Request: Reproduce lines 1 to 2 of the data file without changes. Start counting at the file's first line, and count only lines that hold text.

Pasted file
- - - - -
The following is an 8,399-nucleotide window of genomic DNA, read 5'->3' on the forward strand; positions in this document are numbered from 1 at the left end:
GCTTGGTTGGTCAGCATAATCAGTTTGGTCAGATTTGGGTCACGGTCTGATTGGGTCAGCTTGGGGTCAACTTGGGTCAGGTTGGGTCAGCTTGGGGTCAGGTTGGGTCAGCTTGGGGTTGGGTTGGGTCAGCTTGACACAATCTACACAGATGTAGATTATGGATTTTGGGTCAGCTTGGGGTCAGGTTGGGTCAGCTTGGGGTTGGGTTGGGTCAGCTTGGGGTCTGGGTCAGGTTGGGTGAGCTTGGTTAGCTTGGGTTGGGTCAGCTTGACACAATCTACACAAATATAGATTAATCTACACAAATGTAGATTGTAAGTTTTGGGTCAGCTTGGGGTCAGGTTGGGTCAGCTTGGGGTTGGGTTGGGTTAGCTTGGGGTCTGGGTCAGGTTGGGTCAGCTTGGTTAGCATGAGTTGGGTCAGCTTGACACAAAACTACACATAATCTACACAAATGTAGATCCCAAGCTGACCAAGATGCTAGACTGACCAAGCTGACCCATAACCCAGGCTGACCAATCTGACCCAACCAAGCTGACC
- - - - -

The following is an 8,399-nucleotide window of genomic DNA, read 5'->3' on the forward strand; positions in this document are numbered from 1 at the left end:
GCTTGGTTGGTCAGCATAATCAGTTTGGTCAGATTTGGGTCACGGTCTGATTGGGTCAGCTTGGGGTCAACTTGGGTCAGGTTGGGTCAGCTTGGGGTCAGGTTGGGTCAGCTTGGGGTTGGGTTGGGTCAGCTTGACACAATCTACACAGATGTAGATTATGGATTTTGGGTCAGCTTGGGGTCAGGTTGGGTCAGCTTGGGGTTGGGTTGGGTCAGCTTGGGGTCTGGGTCAGGTTGGGTGAGCTTGGTTAGCTTGGGTTGGGTCAGCTTGACACAATCTACACAAATATAGATTAATCTACACAAATGTAGATTGTAAGTTTTGGGTCAGCTTGGGGTCAGGTTGGGTCAGCTTGGGGTTGGGTTGGGTTAGCTTGGGGTCTGGGTCAGGTTGGGTCAGCTTGGTTAGCATGAGTTGGGTCAGCTTGACACAAAACTACACATAATCTACACAAATGTAGATCCCAAGCTGACCAAGATGCTAGACTGACCAAGCTGACCCATAACCCAGGCTGACCAATCTGACCCAACCAAGCTGACC